Fuji Velvia and flash photography

Discussion in 'Film and Processing' started by anils, Jun 3, 2003.

  1. Hi,

    I recently shot a roll of Fuji Velvia under different conditions.
    However I found that some of the slides that I shot indoors using my
    cameras flash have come out completely dark. Under a lightbox I can
    barely make out the figures. The entire slide appears dark for all
    practical purposes. Has anyone ever experienced this? Could this be a
    problem in the slide development process or a defective film. I had
    purchased this roll from B&H and processed it at a pro lab in my
    locality.

    Thanks
     
  2. If other frames on the roll are OK, it's not the film or processing that's at fault.

    I suspect either "user error" when using the flash, or a faulty camera or flash. "User error" is the most likely cause!
     
  3. James G. Dainis

    James G. Dainis Moderator

    "...some of the slides that I shot indoors using my cameras flash have come out completely dark."
    Only some? It sounds as simple as your flash didn't go off. Keep both eyes open when using flash and even better is to compose the shot in the viewfinder and then, without moving the camera, look over the top of the camera to check that the flash is lighting up the scene.
     
  4. Also, mind you,
    Velvia has ISO of 50... I have similar experience.
    I think it's just that the flash did not have enough power to
    illuminate the whole area of your frame. Especially if the flash
    was weakly on-camera flash, the chances are high...
     
  5. Could the shutter speed have been far higher than the flash sync speed?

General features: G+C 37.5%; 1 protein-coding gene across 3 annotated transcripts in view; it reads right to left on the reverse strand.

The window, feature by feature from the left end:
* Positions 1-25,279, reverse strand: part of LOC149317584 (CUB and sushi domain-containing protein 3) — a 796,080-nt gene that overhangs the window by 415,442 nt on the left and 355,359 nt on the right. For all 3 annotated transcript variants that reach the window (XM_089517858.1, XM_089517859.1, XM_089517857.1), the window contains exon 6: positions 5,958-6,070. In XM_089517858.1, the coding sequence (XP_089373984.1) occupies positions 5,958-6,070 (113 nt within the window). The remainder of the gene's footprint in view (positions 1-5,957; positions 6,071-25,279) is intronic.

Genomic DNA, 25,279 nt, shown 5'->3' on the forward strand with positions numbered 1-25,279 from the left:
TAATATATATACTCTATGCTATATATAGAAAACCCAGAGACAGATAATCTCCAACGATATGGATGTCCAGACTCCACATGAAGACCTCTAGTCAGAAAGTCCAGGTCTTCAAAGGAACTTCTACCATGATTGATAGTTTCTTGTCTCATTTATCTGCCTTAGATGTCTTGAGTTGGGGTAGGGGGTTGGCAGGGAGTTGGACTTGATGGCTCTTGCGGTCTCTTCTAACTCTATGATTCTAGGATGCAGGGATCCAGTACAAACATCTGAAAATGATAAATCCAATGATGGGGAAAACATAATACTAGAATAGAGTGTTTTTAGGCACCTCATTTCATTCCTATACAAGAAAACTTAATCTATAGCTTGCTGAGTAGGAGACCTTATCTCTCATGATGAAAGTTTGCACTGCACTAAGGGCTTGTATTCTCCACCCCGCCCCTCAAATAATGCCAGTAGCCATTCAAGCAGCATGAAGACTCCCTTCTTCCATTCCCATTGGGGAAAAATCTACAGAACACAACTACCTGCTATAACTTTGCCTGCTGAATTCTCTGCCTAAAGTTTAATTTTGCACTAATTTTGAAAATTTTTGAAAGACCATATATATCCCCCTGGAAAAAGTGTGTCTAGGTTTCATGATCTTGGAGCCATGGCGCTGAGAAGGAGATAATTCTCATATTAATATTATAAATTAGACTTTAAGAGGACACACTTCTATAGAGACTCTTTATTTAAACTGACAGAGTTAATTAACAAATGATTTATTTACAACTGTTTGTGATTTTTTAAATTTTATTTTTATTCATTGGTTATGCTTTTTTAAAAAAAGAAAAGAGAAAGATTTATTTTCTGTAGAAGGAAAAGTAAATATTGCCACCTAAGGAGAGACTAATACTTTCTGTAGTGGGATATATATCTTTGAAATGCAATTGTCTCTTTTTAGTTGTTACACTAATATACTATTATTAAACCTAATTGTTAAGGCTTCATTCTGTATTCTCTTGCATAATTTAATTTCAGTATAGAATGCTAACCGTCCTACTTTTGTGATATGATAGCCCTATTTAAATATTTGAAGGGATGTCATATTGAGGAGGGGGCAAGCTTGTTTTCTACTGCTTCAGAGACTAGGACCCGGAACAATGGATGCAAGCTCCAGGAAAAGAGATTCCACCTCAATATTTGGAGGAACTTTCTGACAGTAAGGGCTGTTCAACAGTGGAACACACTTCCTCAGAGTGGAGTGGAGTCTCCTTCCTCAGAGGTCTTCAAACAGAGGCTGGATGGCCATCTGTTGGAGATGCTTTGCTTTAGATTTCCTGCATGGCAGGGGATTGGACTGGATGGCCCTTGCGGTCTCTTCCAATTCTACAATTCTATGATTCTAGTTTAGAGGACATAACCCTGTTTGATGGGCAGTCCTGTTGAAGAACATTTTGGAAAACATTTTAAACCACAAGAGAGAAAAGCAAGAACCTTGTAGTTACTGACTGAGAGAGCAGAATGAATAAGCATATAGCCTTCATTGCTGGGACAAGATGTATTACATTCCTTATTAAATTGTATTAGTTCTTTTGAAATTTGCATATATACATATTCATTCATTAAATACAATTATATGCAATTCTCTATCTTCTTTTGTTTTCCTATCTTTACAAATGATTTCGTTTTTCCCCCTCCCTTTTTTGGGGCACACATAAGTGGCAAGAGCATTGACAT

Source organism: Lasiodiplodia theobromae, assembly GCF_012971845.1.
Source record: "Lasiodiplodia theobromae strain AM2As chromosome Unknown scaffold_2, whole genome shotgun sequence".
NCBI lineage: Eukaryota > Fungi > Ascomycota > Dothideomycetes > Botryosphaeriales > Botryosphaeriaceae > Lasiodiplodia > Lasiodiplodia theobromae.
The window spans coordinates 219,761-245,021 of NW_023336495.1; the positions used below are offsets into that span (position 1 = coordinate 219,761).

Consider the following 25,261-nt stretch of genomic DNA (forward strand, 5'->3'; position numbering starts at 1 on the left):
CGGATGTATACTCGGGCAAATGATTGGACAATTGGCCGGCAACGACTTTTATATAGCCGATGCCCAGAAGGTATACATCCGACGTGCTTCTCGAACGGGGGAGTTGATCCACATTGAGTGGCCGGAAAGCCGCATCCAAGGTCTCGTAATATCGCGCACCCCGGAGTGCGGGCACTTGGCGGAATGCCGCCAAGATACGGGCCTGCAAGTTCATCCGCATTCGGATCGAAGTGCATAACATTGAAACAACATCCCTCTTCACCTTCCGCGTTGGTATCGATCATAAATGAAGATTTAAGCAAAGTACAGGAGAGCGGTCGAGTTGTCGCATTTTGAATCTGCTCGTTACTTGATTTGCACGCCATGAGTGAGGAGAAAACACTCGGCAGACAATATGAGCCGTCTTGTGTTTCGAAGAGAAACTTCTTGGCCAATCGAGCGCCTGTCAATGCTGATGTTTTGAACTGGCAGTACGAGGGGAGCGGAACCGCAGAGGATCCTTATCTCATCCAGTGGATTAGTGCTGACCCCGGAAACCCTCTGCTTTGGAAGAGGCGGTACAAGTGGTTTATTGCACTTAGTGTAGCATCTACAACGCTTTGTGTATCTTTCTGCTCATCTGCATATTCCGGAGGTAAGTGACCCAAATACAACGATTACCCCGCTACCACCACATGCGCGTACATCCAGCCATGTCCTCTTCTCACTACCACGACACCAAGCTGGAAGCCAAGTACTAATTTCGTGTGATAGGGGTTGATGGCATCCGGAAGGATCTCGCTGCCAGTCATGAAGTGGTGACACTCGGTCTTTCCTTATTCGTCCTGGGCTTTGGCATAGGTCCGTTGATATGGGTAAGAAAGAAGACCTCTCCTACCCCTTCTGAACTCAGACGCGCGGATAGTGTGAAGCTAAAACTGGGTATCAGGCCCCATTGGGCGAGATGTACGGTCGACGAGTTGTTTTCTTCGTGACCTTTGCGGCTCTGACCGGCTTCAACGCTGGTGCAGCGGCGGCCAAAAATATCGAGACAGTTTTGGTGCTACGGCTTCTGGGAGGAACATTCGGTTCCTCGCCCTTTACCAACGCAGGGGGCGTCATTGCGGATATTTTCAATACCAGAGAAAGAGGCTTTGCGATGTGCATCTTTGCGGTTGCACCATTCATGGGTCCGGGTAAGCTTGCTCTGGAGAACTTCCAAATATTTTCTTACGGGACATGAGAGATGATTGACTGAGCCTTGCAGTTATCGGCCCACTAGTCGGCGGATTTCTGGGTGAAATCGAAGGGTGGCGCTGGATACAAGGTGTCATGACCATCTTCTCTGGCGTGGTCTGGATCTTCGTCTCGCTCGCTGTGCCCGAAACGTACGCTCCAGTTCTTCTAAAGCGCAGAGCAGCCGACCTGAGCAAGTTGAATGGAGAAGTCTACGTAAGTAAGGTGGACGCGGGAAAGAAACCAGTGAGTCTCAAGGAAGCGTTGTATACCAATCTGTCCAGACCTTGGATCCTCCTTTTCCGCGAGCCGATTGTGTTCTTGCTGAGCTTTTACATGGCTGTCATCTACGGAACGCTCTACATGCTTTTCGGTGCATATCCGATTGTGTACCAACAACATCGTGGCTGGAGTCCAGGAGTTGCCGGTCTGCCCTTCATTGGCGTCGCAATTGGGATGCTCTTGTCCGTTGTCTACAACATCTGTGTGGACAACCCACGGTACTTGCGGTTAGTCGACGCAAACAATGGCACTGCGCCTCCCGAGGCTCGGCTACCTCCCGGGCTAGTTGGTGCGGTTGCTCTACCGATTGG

6. Anil,

    A few things come to mind:

    1. Your batteries were weak and could not generate the power to
    push the flash to the necessary light output. Velvia will cause
    most shoe mounted flash heads to work hard -- and drain
    batteries quickly. I keep two sets of rechargeable batteries with
    me to avoid that problem. If I notice the flash is slow to recycle --
    time to put in fresh batteries.

    2. Your flash is not powerful enough regardless of battery
    strength.

    3. You were too far away from your intended subject. I learned
    this the hard way in underwater photography.

    4. Incompatible settings. You don't say what camera, lens, or
    flash settings were. Both the camera and flash should have
    been set to ISO 50. If the camera was set for ISO 50 and the
    flash for 100 or higher -- there's your problem. If you were in the
    manual mode I don't think we can help without specific settings.

    That should give you something to check next time....
     
  7. Thank you for all your comments/suggestions. I own a Minolta Maxxum 5 with a built in flash. Although I cannot recollect the exact settings now, I think I had probably set the aperture to a very small value and that might have resulted in not enough light reaching the film.
     

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